During a miserable weekend at a friend’s wedding, eager to forget about her disastrous breakup and stalled dissertation, Nora Fischer wanders off and somehow finds herself in another realm. There, she meets glamorous Ilissa—who introduces Nora to a decadent new world—and her gorgeous son Raclin. But when the elegant veneer of this dreamland shatters, Nora finds herself in a fairy tale gone incredibly wrong. And the only way she can survive is by learning real magic herself. Book
The exclusive beach community of Oak Bluffs is a mecca for the crème de la crème of black society. Thirty years ago Amelia Vaux Tanner and her husband built Chateau Laveau, a house high on the bluffs. Ama’s favorite guests have always been her three “goddaughters:” Esperanza “Perry” Soto, a talented Afro-Latina lawyer; Olivia Jones, a Wall Street analyst; and Billie Hayden, a marine biologist. This summer Ama, now nearing seventy-one, is moving to the south of France to reunite with her college sweetheart. She has invited Perry, Olivia, and Billy to spend one last golden summer together with her the way they did when they were kids. And when fall comes, she is going to give the house to one of them. And each wants the house. Desperately. Book/Overdrive eBook
Beach Road by James Patterson and Peter De Jonge
Tom Dunleavy has a one-man law firm in America’s wealthiest resort town: legendary East Hampton. But his job barely keeps him in paper clips. His clients make a living serving the rich. The billionaires and celebrities swarming the beaches already have lawyers on their payroll. Very Expensive: Then a friend of Tom’s is arrested for a triple murder near a movie star’s mansion. Tom knows in his gut that Dante Halleyville is innocent. Dante asks him to represent him in what could be the Trial of the Century. Very Exclusive: Tom recruits Manhattan super-lawyer Kate Costello to help. She’s a tough hire, because Kate is his ex-girlfriend, but she agrees. In their search to find who really executed three locals, Tom orchestrates a series of revelations to expose the killer, and what emerges is staggering. Very Explosive: The final scenes of this audio book unveil a truth that will leave readers gasping in shock. Book/Large Print/Audiobook CD/Overdrive eBook/Hoopla Audiobook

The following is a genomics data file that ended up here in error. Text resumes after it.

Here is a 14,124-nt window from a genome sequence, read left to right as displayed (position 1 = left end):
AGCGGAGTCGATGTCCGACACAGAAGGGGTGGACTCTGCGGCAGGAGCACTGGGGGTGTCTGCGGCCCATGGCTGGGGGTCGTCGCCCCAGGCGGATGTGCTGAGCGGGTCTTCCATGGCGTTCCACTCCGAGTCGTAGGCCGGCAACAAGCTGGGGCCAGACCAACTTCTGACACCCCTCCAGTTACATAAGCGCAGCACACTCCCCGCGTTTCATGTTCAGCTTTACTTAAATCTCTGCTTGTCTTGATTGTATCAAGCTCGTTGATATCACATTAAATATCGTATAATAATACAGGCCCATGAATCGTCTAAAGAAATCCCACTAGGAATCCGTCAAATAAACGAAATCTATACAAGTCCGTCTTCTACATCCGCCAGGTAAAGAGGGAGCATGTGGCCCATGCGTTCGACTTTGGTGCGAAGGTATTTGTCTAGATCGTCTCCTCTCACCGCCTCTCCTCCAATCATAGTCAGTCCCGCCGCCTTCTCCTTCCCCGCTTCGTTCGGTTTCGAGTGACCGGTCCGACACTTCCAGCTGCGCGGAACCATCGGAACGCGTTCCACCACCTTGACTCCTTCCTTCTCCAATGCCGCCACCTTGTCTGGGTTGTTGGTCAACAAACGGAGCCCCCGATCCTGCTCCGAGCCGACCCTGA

At forty-five, Adrienne Willis must rethink her entire life when her husband abandons her for a younger woman. Reeling with heartache and in search of a respite, she flees to the small coastal town of Rodanthe, North Carolina to tend to a friend’s inn for the weekend. But when a major storm starts moving in, it appears that Adrienne’s perfect getaway will be ruined, until a guest named Paul Flanner arrives. At fifty-four, Paul has just sold his medical practice and come to Rodanthe to escape his own shattered past. Now, with the storm closing in, two wounded people will turn to each other for comfort, and in one weekend set in motion feelings that will resonate throughout the rest of their lives. Book